Figure 3

Median values of pH along the HNRS.

Figure 3

Median values of pH along the HNRS.

The median values of dissolved oxygen (DO) at all the nine stations are above the ANZECC (2000) trigger value. The DO has a decreasing trend for five stations. Its maximum decreasing trend of 0.317 mg/L per year is seen for station N35. The upstream of N35 is affected by quality and magnitude of runoff coming from the South Creek and the discharge from North Richmond STP. The dominant land uses in this part of the catchment include rural, grazing, commercial gardening, intensive agriculture and urban and industrial activities. These land uses can be attributed to the decreasing trend of DO at N35. The increasing trends of DO for N92 and N57 demonstrate the influence of natural undeveloped catchment upstream of these two stations.

The median values for electrical conductivity are higher than the trigger values for stations N14, N35, N67, N75 and N92. In particular, the median value for station N14 is 10 times higher than the ANZECC (2000) trigger value, which is much higher than any other station. Electrical conductivity has a decreasing trend for all the stations, with a maximum decreasing trend of 3.5 mS/cm per year at station N14. Its overall decreasing trend for all the nine stations demonstrates an overall improvement of the HNRS water quality in terms of the total solids dissolved in water.

The median suspended solids (SS) levels are within the ANZECC (2000) trigger value for all the nine stations. For most of the stations SS does not show any trend; however, it has a decreasing trend at station N14 (0.317 mg/L per year) and an increasing trend at N35 (0.801 mg/L per year). The low SS levels in the river indicate that the river water is not notably polluted with particulate matter, which is a positive aspect of the water quality of the HNRS.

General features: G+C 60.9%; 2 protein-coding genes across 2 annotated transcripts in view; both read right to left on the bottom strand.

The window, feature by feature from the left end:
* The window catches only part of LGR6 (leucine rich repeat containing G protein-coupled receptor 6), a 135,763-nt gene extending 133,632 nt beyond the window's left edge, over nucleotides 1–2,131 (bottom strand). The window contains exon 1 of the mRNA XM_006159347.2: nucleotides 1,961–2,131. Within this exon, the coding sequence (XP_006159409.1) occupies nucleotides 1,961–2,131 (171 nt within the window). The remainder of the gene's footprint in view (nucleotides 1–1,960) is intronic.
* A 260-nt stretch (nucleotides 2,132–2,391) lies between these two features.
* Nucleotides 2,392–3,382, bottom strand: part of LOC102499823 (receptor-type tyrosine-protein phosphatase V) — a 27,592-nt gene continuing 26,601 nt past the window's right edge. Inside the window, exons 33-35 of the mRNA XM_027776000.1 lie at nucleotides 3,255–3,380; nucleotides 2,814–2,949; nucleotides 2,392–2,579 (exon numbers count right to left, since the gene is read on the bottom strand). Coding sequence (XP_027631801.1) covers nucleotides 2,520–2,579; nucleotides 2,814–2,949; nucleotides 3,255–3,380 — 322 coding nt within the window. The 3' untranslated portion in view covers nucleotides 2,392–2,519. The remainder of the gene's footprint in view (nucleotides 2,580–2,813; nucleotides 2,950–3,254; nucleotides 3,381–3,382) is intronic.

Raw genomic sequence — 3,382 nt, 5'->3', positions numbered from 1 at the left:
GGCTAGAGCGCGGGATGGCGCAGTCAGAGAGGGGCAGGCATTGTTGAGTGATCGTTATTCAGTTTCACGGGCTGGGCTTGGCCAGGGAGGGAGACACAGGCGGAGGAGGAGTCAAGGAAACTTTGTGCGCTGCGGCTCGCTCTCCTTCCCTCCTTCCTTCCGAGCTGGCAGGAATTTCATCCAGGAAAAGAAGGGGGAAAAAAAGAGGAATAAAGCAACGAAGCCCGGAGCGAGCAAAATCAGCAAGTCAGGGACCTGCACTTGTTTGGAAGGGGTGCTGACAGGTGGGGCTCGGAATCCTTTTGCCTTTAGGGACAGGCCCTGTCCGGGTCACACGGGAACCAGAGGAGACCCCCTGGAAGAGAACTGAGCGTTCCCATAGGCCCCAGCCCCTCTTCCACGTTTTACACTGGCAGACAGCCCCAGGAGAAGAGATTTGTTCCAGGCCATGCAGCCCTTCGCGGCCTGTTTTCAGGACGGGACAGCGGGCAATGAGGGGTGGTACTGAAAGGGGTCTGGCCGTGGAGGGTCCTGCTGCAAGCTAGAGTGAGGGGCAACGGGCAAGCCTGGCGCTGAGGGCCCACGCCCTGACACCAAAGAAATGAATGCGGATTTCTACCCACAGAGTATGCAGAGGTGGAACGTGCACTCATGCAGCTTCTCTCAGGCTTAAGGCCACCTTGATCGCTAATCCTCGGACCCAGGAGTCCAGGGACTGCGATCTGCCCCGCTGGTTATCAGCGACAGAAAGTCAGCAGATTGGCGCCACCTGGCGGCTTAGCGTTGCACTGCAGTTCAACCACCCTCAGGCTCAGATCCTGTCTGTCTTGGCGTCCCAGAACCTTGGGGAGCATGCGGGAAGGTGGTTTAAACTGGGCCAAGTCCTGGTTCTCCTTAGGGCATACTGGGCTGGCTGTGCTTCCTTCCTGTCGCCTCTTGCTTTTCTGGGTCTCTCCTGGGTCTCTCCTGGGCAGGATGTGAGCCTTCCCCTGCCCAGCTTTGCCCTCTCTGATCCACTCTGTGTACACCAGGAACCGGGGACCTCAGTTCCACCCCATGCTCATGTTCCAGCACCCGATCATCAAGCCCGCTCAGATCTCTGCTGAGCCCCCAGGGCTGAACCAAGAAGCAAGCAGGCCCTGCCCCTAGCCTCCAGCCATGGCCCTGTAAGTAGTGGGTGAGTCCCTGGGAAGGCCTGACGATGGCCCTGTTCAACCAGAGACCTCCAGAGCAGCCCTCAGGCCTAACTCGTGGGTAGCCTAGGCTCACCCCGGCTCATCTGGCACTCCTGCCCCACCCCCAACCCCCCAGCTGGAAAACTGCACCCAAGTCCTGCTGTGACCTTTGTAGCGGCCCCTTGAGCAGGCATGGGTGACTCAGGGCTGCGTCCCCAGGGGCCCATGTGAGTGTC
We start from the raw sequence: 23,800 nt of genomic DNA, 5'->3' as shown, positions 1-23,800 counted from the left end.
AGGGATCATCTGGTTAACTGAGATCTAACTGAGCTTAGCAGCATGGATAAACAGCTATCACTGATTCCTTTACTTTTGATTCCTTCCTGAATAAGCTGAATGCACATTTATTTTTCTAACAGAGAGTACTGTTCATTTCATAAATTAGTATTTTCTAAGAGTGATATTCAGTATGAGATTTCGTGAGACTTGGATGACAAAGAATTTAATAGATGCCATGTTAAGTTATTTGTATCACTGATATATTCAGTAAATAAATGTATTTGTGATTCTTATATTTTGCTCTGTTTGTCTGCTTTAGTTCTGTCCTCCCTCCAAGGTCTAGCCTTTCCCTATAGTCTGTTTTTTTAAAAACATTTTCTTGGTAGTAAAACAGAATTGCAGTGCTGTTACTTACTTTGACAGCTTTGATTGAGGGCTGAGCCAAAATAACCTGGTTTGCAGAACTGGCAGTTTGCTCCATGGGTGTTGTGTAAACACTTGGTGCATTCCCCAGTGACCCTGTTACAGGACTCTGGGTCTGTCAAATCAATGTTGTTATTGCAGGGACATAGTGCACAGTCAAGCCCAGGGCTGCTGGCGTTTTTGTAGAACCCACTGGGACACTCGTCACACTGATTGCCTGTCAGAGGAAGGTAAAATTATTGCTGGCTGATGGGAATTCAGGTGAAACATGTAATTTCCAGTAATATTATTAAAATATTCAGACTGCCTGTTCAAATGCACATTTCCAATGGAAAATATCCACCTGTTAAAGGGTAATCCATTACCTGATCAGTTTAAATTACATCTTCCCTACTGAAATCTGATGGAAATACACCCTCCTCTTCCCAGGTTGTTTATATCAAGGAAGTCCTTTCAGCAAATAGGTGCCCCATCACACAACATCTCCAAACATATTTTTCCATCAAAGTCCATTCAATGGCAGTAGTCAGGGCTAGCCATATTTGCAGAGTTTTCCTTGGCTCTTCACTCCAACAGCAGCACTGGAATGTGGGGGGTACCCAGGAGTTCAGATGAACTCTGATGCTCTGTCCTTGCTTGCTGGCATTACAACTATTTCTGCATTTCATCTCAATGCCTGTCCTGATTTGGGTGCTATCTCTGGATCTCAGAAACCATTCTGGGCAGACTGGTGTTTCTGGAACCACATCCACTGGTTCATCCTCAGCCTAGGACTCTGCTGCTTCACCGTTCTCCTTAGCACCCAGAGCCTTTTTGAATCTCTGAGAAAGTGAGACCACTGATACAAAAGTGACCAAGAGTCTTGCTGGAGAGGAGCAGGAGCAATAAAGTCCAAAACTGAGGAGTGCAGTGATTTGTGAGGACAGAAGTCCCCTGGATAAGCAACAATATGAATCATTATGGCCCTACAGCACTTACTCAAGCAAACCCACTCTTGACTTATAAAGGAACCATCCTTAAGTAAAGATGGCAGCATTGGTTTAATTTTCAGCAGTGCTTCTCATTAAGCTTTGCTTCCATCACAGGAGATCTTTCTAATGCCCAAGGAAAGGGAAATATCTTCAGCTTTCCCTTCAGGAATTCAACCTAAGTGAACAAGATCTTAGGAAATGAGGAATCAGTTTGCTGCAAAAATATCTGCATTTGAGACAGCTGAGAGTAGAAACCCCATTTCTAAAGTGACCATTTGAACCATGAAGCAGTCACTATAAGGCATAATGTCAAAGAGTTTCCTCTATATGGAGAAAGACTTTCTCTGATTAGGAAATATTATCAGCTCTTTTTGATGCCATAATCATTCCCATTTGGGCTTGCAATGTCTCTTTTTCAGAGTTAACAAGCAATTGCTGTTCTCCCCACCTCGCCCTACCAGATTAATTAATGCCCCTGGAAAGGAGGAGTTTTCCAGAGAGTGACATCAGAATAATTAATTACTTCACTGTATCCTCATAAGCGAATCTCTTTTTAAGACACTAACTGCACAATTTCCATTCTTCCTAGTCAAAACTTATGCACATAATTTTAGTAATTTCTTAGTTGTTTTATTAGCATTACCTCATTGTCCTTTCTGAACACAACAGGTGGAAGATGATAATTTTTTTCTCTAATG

The median values for turbidity are well within the ANZECC (2000) trigger value for all the nine stations. However, it has an increasing trend at all the stations except N92. It should be noted that station N92 is located at the most upstream part of the river of all nine stations (see Figure 2). This part of the river has the lowest level of anthropogenic activity as it has the smallest degree of urbanisation and industrialisation, and thus has the lowest turbidity level (1.40 NTU) with an overall decreasing trend. The increasing trend of turbidity for eight of the nine stations demonstrates the influence of increasing urbanisation and industrialisation within the downstream parts of the catchment that has intensified over recent time. The construction activity in urban areas of Sydney has been increasing notably with time, which is likely to result in a greater volume of sediments being transported to the HNRS, leading to a higher turbidity level.

The median values for total nitrogen (TN) are above the ANZECC (2000) trigger value for eight out of the nine stations. In the boxplot (Figure 4), it can be seen that for N35, N42, N44, N67 and N75, the TN values are above the ANZECC (2000) trigger value for most of the samples. Also, the TN shows an increasing trend at N14 and N57. At stations N35, N42, N44, N67 and N74, the median values for oxidised nitrogen are above the ANZECC (2000) trigger value by 76.0%, 3.6%, 60.0%, 4.0% and 208.0%, respectively. It has an increasing trend for N14, N57 and N67. Ammonical nitrogen shows a decreasing trend or no trend for all the stations. All the median values are within the ANZECC (2000) guidelines. Nitrogen TKN (total Kjeldahl nitrogen) has decreasing trends for all the stations except for stations N14 and N57; the maximum slope of 0.104 mg/L can be seen for station N75. Considering the median values, it may be stated that NOx is the main contribution to the high value of TN. The median value of TN for N75 is 242% higher than the ANZECC (2000) trigger value, which appears to be associated with the intensive agricultural activities in the catchment part located upstream of station N75. The reduction of TN from N75 to N67 by 49% and from N67 to N57 by 43% can be attributed to the natural pristine undeveloped condition of the HNRS in between N75 to N67 and N57. Furthermore, the agricultural activities upstream of N44 have possibly increased the TN value at N44. The overall TN levels in the HNRS are notably higher than the ANZECC (2000) trigger value, which is likely to make the river prone to eutrophication.
Figure 4

Distribution of TN levels at nine sampling points.

Figure 4

Distribution of TN levels at nine sampling points.

The median total phosphorus and filterable phosphorus levels are within the ANZECC (2000) trigger values for all the stations; however, for station N35, the total phosphorus level is very close to the trigger value (0.04 versus 0.05). No station shows a significant trend for total phosphorus except N75, which shows a decreasing trend.